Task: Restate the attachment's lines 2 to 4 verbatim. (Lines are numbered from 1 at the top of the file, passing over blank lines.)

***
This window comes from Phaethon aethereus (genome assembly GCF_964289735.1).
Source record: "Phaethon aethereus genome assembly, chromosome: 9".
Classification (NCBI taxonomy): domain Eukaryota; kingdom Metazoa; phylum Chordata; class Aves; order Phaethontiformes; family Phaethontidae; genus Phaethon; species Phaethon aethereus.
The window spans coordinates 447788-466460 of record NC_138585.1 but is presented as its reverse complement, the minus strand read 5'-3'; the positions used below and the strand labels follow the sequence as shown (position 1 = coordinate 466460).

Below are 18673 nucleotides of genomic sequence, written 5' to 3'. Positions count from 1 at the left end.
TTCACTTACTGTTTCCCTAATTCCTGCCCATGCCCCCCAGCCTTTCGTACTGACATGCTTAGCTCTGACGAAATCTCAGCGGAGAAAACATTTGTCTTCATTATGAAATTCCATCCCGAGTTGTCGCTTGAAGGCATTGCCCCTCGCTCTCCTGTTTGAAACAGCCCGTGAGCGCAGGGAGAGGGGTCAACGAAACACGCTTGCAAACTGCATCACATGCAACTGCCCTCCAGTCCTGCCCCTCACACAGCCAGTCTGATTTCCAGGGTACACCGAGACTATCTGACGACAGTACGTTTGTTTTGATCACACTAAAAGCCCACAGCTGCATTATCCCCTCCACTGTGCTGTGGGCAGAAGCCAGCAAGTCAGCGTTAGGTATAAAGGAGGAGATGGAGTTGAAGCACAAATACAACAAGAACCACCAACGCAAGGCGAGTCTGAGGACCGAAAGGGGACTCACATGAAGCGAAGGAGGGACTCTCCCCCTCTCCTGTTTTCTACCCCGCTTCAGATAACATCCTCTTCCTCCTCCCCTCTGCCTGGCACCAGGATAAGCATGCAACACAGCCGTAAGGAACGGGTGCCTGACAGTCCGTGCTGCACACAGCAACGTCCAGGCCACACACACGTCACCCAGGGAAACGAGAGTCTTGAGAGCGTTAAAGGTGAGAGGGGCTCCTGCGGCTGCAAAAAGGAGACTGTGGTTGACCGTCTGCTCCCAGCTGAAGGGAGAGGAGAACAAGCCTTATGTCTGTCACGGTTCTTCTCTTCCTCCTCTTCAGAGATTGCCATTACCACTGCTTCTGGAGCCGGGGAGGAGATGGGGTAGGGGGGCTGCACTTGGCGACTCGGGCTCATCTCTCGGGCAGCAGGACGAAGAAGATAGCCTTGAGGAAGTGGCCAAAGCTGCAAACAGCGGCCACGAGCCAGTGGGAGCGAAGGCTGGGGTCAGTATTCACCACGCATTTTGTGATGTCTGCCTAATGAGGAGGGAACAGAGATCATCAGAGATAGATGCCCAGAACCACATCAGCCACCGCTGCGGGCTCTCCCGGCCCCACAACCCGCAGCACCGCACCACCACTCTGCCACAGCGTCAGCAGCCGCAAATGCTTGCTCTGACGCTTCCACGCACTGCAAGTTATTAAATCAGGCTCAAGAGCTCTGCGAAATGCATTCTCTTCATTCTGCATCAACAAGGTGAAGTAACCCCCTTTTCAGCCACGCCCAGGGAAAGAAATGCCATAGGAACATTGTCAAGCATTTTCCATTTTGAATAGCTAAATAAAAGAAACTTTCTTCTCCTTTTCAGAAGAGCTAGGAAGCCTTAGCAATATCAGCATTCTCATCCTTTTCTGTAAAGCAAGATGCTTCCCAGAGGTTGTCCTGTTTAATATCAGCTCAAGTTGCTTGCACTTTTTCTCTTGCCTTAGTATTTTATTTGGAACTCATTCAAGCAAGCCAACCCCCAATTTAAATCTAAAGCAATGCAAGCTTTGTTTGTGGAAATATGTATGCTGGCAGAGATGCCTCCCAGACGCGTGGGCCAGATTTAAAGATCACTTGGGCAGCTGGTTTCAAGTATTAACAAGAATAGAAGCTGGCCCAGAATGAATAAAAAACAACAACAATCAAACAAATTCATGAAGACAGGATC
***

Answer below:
Source record: "Phaethon aethereus genome assembly, chromosome: 9".
Classification (NCBI taxonomy): domain Eukaryota; kingdom Metazoa; phylum Chordata; class Aves; order Phaethontiformes; family Phaethontidae; genus Phaethon; species Phaethon aethereus.
The window spans coordinates 447788-466460 of record NC_138585.1 but is presented as its reverse complement, the minus strand read 5'-3'; the positions used below and the strand labels follow the sequence as shown (position 1 = coordinate 466460).